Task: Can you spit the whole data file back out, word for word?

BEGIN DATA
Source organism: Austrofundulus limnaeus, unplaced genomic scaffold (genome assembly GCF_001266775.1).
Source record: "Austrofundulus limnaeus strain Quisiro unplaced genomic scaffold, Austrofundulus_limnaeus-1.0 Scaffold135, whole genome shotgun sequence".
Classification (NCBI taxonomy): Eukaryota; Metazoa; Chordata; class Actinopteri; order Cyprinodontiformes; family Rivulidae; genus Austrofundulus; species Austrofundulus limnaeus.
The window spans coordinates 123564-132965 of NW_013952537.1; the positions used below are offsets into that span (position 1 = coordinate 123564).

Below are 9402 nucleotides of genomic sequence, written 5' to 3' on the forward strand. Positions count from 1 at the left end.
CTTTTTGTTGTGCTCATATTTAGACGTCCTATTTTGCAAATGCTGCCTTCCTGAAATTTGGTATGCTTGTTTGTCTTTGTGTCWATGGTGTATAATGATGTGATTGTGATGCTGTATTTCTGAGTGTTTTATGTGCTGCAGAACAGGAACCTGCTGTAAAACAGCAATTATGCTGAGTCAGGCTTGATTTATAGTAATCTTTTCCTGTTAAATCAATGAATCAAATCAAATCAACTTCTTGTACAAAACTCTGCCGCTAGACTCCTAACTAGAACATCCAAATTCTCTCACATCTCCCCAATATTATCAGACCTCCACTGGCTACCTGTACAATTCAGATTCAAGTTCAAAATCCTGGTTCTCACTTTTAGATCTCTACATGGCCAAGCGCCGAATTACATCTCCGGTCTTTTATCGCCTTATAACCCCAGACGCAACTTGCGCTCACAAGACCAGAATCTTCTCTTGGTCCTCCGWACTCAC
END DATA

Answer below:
Source organism: Austrofundulus limnaeus, unplaced genomic scaffold (genome assembly GCF_001266775.1).
Source record: "Austrofundulus limnaeus strain Quisiro unplaced genomic scaffold, Austrofundulus_limnaeus-1.0 Scaffold135, whole genome shotgun sequence".
Classification (NCBI taxonomy): Eukaryota; Metazoa; Chordata; class Actinopteri; order Cyprinodontiformes; family Rivulidae; genus Austrofundulus; species Austrofundulus limnaeus.
The window spans coordinates 123564-132965 of NW_013952537.1; the positions used below are offsets into that span (position 1 = coordinate 123564).

Below are 9402 nucleotides of genomic sequence, written 5' to 3' on the forward strand. Positions count from 1 at the left end.
CTTTTTGTTGTGCTCATATTTAGACGTCCTATTTTGCAAATGCTGCCTTCCTGAAATTTGGTATGCTTGTTTGTCTTTGTGTCWATGGTGTATAATGATGTGATTGTGATGCTGTATTTCTGAGTGTTTTATGTGCTGCAGAACAGGAACCTGCTGTAAAACAGCAATTATGCTGAGTCAGGCTTGATTTATAGTAATCTTTTCCTGTTAAATCAATGAATCAAATCAAATCAACTTCTTGTACAAAACTCTGCCGCTAGACTCCTAACTAGAACATCCAAATTCTCTCACATCTCCCCAATATTATCAGACCTCCACTGGCTACCTGTACAATTCAGATTCAAGTTCAAAATCCTGGTTCTCACTTTTAGATCTCTACATGGCCAAGCGCCGAATTACATCTCCGGTCTTTTATCGCCTTATAACCCCAGACGCAACTTGCGCTCACAAGACCAGAATCTTCTCTTGGTCCTCCGWACTCAC